I haven't really introduced myself on the forum and I know maybe this isn't the place to do it, but it is apropriate for me to post in the thread that officially hooked me to this website six years ago. I was born in 1979 and I must tell anyone reading this that Mr. Roberts, Mr. Luenser, Birdland in Handley, Dismuke, and plenty of other witty well spoken long time members (not to mention the incredible Jack White photos) have got to be my heroes for being the living appreciation of this town and its unique and oh so colorful history. Without folks as dedicated as you, many people would live every day not knowing the treasures lives and times that surround them in this great city. Never was I more proud than when my first mailing address for my first home was Fort Worth and I have alot of you folks to thank for helping me grow and understand that pride.

So back to the thread..

After reading this site for years, I stumbled across this particular thread. I showed it to my wife and oogled the photos of this hotel coming down. Oh yes, we could spot where Razzoo's would go. Hey look! Barnes and Noble is there now! Our first date was a friendly drink at the Saucer. I filed the neat experience of seeing how this building came down and became a parking lot away, more or less appreciating the way things used to be in a place I love being near, Sundance Square. Time goes by and my parent's 35th anniversary came up this past June as they celebrated 35 happy years of marriage. For their celebration party at Times Ten, it was my job to create a cycling slide show that would show them growing up, high school etc. To do so, I went to grandmother's house and dove into photo albums that hadn't seen the light of day since.. well a long time ago. Good God, I stumbled across these pictures, and *gasp* recognized them.

I wasn't born yet. My parents were at the implosion, along with my grandparents, my grandmother is still with us. It is a unique and rewarding experience to have learned about this hotel here on this site, to read of its splendor, and then to carry on an intelligent conversation with my grandmother about it and take in yet more personal living memory of it from a family member. Who was there... Who waited inside the lobby... Who attended the demolition. I would never have asked or recognized this or had this experience if not for this site, so thanks. Thanks for the memories, really! I'll continue to seek out many more, and one day with any luck get to tell my grandchildren.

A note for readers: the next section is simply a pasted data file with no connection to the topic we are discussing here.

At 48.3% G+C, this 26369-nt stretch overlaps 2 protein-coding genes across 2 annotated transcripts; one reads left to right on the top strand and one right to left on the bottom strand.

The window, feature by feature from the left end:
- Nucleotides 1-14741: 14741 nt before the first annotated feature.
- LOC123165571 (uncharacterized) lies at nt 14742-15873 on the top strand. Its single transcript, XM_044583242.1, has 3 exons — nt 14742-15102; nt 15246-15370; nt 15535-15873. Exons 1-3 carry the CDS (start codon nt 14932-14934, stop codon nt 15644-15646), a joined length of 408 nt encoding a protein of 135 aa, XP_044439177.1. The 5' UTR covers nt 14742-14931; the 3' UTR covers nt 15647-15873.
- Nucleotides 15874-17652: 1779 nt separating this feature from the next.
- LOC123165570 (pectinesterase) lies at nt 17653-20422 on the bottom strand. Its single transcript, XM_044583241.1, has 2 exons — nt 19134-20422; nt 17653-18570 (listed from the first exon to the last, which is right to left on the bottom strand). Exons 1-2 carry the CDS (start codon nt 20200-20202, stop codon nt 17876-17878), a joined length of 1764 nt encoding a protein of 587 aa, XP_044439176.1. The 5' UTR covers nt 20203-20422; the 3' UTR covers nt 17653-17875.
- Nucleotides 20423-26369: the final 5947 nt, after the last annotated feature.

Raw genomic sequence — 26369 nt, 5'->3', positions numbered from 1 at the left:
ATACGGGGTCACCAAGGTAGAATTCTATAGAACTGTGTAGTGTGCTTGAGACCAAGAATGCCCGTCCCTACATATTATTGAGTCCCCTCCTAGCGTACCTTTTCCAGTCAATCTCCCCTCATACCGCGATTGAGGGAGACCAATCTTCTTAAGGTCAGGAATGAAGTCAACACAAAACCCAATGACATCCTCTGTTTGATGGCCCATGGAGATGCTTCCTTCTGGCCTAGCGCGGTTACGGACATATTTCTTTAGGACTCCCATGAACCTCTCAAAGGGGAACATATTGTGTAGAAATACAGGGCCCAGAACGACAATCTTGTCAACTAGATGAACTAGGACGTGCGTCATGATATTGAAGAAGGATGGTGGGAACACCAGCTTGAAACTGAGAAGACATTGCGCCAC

So here's the pictures, scannned from the ancient photo album. I know they aren't professional and many of you have probably seen a million pictures of the Westbrook coming down, but they are a unique experience that I just felt like I had to share with you guys.



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#11 fwpcman

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Posted 29 December 2011 - 07:33 AM

That brings tears to my eyes everytime I see it.

#12 DrkLts

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Posted 29 December 2011 - 02:46 PM

Hmm never knew about this hotel. Then again I was born in 1975 lol. Anyways, was there any particular reason this building was imploded? Too run down? More parking space?? Oh well, so had this building survived to recent times, anyone think it would of been renovated to a new hotel, condo, or office use???

#13 John T Roberts

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Posted 29 December 2011 - 04:55 PM

Liquid snake, thank you for posting these additional implosion photographs. It's nice to have some taken from a different vantage point. Also, I would like to thank you for your kind comments about some of us here on the forum.

You know, it's amazing how much you forget in 34 years. I was a sophomore at UTA when the building came down. Back in those days, preservation was not common, yet only one year later, restoration would begin on the original two blocks of Sundance Square. I can't remember who actually purchased the building and demolished it. The claim was that it was too run down and it would cost too much to renovate. From what I can remember, it was demolished to build a parking lot. That lot would eventually be improved to become the parking for Sundance Square. I would guess that if the building had survived, the Bass family would have restored it and put it to some use complementary to Sundance Square. Since it had a low floor to floor height, residential or a boutique hotel would have probable been the best use. I don't think they demolished it and I think the land was purchased by Bass at a later date. I could be wrong on that because the Jett Building with the Chisholm Trail Mural was used as construction offices for the City Center Towers shortly thereafter, and that building sits on the same block where the Westbrook Hotel stood. In 2006, I mentioned that this was the only building imploded in the 1970's that wasn't replaced. Well, come April, half of this site will have a new building rising on it. The half block Plaza building will be oriented on Houston Street, instead of being oriented toward 4th Street like the Westbrook Hotel.